I start to worry about the focus on the share of employment in the creative class. I’ve posted twice on this topic in the past few weeks (here and here) and won’t repeat those points, but I will raise one more general one: why focus on that one kind of employment? It is about a third (or so) of the US workforce, and for cost disease reasons is bound to increase as a share of total employment, relative to jobs in resources, manufacturing, transportation, etc as those sectors take advantage of possibilities in capital-labor substitution. There is no reason to make it a key metric of successful regional economic development. For that we look to indicators of quality of life, and how equally they are made available to all residents. We have lots of metrics for those things, so why focus on this metric of what proportion of the workforce falls under a collection of job classifications from a 2002 popular book?

Goodhart’s Law, in its most general form, holds that “When a measure becomes a target, it ceases to be a good measure.” Anyone who has worked with performance metrics quickly learns this – as soon as you begin to strive for good results on a ‘key performance indicator’ it ceases to become a useful performance indicator, since your efforts are no longer directed towards the truly important outcome, but rather to its specific measure. Historically, it might well be that ‘share of total employment that is creative class’ has been associated with a variety of good economic outcomes, but if local governments adopt “% creative class” as a target, it might well be that good policies for improving the local economy, and prudence in investment, is lost, in pursuit of doing well in the creative class league tables.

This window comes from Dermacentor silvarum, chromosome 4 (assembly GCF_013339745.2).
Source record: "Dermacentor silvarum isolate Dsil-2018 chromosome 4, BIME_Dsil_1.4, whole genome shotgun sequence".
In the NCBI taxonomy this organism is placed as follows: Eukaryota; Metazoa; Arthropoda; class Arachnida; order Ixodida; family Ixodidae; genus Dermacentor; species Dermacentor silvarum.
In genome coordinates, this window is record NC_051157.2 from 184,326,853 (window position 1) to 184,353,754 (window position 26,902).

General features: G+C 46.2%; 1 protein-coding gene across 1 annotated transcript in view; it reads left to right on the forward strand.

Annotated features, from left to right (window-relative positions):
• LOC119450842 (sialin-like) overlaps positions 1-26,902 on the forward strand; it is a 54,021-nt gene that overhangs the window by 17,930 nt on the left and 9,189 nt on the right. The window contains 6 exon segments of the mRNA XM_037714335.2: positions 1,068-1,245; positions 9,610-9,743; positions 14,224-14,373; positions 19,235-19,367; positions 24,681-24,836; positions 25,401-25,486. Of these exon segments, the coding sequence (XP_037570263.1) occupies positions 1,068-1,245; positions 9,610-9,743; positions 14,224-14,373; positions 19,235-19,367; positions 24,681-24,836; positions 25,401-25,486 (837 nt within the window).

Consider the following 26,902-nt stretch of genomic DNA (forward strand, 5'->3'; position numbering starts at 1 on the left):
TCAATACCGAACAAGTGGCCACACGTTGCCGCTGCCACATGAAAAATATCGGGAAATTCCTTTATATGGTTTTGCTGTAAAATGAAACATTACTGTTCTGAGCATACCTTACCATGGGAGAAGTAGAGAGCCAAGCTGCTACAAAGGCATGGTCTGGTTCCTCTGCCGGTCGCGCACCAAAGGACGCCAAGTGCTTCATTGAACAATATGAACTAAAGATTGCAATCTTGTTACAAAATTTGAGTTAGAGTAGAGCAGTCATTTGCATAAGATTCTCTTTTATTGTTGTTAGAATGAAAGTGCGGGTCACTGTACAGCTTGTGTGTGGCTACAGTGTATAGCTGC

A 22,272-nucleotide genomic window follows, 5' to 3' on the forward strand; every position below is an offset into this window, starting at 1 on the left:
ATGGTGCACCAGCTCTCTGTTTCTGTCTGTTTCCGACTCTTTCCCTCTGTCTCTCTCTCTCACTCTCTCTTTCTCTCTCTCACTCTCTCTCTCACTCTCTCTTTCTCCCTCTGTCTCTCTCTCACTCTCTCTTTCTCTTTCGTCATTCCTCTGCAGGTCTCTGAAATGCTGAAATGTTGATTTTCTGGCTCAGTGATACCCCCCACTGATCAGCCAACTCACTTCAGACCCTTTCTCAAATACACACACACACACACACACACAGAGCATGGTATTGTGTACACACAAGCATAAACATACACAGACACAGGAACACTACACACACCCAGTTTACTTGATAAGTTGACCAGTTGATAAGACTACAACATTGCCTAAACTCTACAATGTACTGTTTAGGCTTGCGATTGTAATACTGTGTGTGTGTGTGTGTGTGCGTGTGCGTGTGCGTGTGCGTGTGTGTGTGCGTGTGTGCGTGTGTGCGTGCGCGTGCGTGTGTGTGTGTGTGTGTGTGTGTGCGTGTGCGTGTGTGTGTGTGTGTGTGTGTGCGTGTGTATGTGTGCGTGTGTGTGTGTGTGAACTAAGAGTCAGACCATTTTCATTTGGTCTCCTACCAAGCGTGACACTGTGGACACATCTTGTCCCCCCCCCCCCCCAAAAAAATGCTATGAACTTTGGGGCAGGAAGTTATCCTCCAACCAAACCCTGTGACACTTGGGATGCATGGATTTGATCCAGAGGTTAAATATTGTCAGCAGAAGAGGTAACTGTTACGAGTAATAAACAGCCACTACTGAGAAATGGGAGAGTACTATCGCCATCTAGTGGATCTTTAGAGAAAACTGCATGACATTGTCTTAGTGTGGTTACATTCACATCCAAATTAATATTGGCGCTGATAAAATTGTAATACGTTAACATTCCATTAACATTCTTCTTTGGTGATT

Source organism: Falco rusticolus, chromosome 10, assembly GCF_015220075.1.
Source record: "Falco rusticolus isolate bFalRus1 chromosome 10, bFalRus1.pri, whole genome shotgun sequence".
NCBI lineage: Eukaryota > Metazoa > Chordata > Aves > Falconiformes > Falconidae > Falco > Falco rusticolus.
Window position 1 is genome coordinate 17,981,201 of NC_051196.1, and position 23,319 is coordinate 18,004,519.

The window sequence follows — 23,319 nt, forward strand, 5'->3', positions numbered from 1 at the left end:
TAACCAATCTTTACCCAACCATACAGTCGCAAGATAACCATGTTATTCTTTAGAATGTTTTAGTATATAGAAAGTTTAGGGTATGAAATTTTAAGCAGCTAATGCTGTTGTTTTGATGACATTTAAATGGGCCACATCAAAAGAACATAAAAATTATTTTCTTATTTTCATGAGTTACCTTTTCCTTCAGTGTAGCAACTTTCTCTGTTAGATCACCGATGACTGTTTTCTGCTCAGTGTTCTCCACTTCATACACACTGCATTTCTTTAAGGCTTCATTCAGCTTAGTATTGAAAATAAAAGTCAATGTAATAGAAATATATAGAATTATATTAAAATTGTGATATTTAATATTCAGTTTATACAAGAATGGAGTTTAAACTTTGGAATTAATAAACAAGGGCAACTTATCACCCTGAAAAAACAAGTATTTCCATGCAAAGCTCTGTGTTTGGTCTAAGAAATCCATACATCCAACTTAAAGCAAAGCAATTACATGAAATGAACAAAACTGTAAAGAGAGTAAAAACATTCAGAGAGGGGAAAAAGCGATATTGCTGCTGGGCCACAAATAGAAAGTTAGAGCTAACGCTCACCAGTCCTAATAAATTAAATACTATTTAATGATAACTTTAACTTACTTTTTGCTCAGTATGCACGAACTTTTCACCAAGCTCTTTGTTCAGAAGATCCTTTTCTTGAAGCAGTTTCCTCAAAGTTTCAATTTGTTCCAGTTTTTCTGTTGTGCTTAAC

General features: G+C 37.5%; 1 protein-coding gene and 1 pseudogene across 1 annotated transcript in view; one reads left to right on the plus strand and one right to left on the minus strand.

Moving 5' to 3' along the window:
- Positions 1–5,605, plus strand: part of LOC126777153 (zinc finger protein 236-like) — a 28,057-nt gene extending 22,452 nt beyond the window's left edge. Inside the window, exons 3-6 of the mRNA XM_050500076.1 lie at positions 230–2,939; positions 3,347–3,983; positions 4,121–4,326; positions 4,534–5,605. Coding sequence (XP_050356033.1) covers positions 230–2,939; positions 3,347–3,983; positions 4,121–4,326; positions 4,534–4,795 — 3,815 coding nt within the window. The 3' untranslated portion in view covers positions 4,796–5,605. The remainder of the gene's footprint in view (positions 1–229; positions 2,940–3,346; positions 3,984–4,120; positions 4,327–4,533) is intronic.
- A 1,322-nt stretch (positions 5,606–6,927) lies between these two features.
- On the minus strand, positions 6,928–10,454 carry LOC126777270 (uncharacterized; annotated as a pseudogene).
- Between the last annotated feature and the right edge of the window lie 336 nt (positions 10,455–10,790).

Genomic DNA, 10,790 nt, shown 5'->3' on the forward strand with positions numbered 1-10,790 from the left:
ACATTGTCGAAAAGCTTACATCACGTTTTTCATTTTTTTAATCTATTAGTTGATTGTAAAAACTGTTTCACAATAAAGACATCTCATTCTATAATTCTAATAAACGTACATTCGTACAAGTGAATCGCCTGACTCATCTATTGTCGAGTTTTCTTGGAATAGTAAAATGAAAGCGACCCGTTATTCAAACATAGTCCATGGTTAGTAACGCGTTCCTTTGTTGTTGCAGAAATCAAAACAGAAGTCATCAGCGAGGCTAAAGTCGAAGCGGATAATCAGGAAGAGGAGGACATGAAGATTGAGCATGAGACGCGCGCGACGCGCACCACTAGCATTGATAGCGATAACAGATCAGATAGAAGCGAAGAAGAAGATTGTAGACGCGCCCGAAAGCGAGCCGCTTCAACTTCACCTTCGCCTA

Be careful out there.

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  1. I think the implication Florida and others attempt to make is that cities can improve their economies by supporting the arts. Support the arts and lucrative business will move to your city, they say. But isn’t it just the opposite? In a system where the arts are supported by donations from the wealthy, the arts go to cities that are *already* wealthy. Money doesn’t follow the arts, the arts follow the money.

    As a reference measure, one might look at Germany which spends about $2.5 billion on its state theaters each year, which includes 83 opera houses in about 80 cities. They give full time jobs to 5000 musicians, 3000 singers, and 1300 soloists. They give 600 premieres per year. About 10 million people attend musical events each year at these theaters . The Stuttgart Staatstheater near where I live employs over 1300 people.

    The 83 opera houses are spread around the country in cities both poor and rich. These houses have existed on average for about a century, but the poor German cities remain poor and the rich cities remain rich. And big rich cities still draw the knowledge and money classes while smaller highly cultured cities don’t. From this perspective, it seems that arts support does not significantly change a city’s wealth. Or at best, it is only a small part of many complex factors that create urban prosperity.

    In the USA, Cleveland has long had one of the best orchestras in the country, but two thirds of the city’s residents are functionally illiterate, and poverty is massive. Similar story for many cities with important orchestras, like Detroit and Philadelphia. Apparently orchestras aren’t a magnet for much, but that perspective doesn’t fit the agenda of those who promote the arts for economic reasons.